And WHY choose the Good? Ethical philosophers have written tomes on this this topic for more than 2,000 years. Circuitous reasons abound. “Because it’s good to choose the good.” “Because of karma.” “Because God says so.” But which God? Hindu? Jewish? Muslim? Catholic? Protestant? And which God gets to decide what the Good is? Many of us believe a dogmatic presentation of the Good is just a way to maintain the status quo and control and destroy the nonconformists (2).

After many years of ignoring my soul’s pleas and preferences, these days I honor it with my attention   to what brings it life. Therefore, I paused over a simple explanation given by Larry Behrendt (3) when I felt an emotional reaction to his words.

Based on the Socratic/Platonic doctrine, he ends his piece with, “But the goal of knowing the good is to improve the soul, which is the person.” Why is this important, psyche? I asked myself.

To “…improve the soul.” Improve means to raise to a better quality or condition. Choosing Good over Evil is like strengthening a muscle you didn’t know you had while lifting weights to work on a different muscle.

After a while you recognize you’re stronger in a certain way but don’t know how you got there. My soul likes it when I choose the Good, it needs this—it’s how I’m meant to live—whether my rational brain understands this or not.

Collectively Choosing the Good

Ms. Pendleton continued: ““Choosing Good is not a onetime battle to be won, it is ongoing and always will be. We have let ourselves become subdued by the superficial—the reality show and the huckster— and have given evil a foot in the door. We are in a dangerous place and as a nation need to be reminded of our [higher] values. We need to take strong action toward love and oneness and away from separation and hate. We’d better do it soon with solidarity.” 

She believes lack of human connection contributes to this separation and hate, adding that, “Strong communities …religious or non-religious, where people support each other are important.”

And I believe that collectively choosing Good improves the soul of our nation in ways we won’t understand. 

Again, it takes choices. Our white, patriarchal ancestors were weak in choosing Good, but supreme in choosing evil. They were supreme in letting their baser selves take over.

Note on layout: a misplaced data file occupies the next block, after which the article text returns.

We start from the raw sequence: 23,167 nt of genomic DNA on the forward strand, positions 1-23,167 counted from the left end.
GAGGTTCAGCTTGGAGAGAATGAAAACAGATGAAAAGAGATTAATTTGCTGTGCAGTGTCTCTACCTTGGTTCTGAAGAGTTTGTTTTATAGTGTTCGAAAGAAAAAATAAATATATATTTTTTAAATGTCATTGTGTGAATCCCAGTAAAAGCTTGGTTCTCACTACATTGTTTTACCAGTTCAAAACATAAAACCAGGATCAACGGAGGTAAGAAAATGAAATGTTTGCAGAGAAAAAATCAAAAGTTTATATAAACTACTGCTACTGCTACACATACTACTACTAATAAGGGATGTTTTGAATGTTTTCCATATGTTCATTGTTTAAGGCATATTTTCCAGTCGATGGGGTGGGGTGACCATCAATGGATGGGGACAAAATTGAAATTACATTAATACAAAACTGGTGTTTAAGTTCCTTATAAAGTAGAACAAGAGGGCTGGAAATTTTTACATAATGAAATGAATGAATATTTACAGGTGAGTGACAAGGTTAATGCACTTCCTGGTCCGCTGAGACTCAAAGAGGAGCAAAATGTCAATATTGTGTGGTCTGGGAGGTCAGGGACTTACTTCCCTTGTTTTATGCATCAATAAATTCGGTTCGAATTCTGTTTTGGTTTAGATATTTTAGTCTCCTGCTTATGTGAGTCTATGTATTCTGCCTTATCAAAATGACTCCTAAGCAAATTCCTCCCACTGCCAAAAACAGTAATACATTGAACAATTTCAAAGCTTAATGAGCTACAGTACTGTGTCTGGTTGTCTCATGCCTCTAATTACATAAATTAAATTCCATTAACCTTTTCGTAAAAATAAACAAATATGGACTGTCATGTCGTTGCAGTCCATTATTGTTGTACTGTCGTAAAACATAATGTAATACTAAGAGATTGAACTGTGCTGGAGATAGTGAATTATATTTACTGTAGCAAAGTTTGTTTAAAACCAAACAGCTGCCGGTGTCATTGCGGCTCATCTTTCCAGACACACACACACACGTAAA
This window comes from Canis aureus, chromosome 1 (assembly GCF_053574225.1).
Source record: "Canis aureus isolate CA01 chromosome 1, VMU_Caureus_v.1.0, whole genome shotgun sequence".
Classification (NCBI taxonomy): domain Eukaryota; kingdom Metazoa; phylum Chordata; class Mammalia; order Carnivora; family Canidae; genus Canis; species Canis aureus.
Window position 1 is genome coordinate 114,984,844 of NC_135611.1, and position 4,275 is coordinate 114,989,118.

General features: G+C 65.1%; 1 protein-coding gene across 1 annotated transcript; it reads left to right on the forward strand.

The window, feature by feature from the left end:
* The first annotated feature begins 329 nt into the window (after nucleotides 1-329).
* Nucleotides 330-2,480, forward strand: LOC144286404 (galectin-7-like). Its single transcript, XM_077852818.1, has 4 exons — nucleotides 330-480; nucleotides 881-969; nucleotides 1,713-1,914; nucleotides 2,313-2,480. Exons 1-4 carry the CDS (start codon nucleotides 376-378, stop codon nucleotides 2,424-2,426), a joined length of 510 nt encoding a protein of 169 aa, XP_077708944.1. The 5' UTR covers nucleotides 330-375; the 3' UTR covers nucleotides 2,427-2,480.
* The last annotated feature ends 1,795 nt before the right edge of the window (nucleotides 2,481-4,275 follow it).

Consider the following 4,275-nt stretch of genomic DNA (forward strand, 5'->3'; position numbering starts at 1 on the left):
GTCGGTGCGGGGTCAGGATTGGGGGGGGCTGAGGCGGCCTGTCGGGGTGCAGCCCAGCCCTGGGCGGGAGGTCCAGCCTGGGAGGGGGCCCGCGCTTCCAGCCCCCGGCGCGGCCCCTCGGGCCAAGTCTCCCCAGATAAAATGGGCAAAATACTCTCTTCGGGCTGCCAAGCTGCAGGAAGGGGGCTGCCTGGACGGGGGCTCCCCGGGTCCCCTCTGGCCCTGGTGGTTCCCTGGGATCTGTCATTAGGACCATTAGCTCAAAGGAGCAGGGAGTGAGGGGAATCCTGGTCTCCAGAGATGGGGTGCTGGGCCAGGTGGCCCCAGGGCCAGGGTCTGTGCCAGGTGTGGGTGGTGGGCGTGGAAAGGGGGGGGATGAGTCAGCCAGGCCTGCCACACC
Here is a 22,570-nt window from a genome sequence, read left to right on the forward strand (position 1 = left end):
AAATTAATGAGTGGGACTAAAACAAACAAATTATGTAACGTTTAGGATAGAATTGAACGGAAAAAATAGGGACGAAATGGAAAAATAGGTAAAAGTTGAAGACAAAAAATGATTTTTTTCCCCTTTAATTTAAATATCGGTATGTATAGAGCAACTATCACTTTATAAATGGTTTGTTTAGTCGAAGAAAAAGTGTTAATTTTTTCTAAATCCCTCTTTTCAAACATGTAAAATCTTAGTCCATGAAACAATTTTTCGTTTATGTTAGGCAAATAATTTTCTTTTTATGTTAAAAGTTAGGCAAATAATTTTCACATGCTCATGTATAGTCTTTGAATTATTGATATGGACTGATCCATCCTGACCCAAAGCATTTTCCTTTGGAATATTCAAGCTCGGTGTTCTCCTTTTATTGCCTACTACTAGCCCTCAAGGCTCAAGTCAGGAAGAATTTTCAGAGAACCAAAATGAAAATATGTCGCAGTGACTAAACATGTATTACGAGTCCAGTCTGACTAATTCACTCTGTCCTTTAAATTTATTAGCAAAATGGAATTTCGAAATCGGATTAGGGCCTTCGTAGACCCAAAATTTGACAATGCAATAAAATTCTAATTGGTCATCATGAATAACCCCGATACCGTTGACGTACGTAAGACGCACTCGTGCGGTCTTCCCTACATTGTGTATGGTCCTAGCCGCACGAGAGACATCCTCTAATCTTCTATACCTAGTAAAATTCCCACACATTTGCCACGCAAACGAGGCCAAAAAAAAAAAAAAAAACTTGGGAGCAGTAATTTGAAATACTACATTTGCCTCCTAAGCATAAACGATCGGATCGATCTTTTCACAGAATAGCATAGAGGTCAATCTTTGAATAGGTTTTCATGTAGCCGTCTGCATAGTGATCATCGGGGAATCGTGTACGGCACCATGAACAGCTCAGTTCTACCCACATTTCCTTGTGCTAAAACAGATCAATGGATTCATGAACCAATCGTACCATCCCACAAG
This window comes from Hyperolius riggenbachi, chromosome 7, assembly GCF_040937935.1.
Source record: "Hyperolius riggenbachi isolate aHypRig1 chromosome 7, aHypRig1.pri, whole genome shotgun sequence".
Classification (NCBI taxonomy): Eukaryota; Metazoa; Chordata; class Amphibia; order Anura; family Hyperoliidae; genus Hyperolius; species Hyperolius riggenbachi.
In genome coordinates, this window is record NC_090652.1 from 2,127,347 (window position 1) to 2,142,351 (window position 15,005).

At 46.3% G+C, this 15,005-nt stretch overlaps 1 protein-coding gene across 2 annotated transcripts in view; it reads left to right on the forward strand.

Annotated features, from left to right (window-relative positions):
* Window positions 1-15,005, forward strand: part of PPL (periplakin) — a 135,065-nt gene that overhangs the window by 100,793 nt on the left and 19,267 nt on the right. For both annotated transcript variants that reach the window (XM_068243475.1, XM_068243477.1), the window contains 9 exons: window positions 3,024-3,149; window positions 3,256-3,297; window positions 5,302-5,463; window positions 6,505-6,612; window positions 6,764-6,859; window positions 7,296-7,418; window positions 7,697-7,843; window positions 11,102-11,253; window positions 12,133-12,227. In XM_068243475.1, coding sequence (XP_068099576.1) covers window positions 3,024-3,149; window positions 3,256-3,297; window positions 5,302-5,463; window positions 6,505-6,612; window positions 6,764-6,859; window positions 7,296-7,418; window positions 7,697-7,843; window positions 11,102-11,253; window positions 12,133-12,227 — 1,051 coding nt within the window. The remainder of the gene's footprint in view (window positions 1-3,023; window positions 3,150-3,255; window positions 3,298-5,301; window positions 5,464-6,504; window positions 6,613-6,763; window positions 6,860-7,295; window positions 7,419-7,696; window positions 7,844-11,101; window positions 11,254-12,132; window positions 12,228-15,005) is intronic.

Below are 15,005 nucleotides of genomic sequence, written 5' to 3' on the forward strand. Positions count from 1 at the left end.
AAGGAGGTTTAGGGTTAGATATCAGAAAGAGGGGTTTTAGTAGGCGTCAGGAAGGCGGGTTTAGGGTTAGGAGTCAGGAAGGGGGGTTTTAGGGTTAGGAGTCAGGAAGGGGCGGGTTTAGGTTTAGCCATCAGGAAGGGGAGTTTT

Every day we have opportunities to choose love/the Good over hate. As we have seen played out on a national level, the myth of white supremacy promotes hate, anger, and violence toward the other.

GOP representative Steve King personally experienced that power of the collective choosing Good. Which one will you feed today?

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Notes & Sources:

1.Interview via Facebook messenger, Oct. 30, 2108.

2. Many believe that God defines the moral rules and imposes the sense of duty. God is thus a surrogate parent, and by being good we gain divine reward and (we hope) avoid divine punishment.

3. https://philosophynow.org/issues/63/Why_Should_I_Be_Good

4. The biblical prophet Micah said, “He has told you, Mortal, what is good. What does the Lord require of you? To act justly, and to love mercy, and to walk humbly with your God.” (Micah 6:8, New International Version)

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About the Author: Rev. Mary Coday Edwards is a Spiritual Growth Facilitator and People House Minister. A life-long student of spirituality, Mary spent almost 20 years living, working and sojourning abroad in Asia, Southeast Asia, East Africa, and Latin America before finding her People House “tribe” and completing its Ministerial Program. Past studies include postgraduate studies from the University of South Africa in Theological Ethics/Ecological Justice, focusing on the spiritual and physical interconnectedness of all things. With her MA in Environmental Studies from Boston University, abroad she worked and wrote on environmental sustainability issues at both global and local levels, in addition to working in refugee repatriation.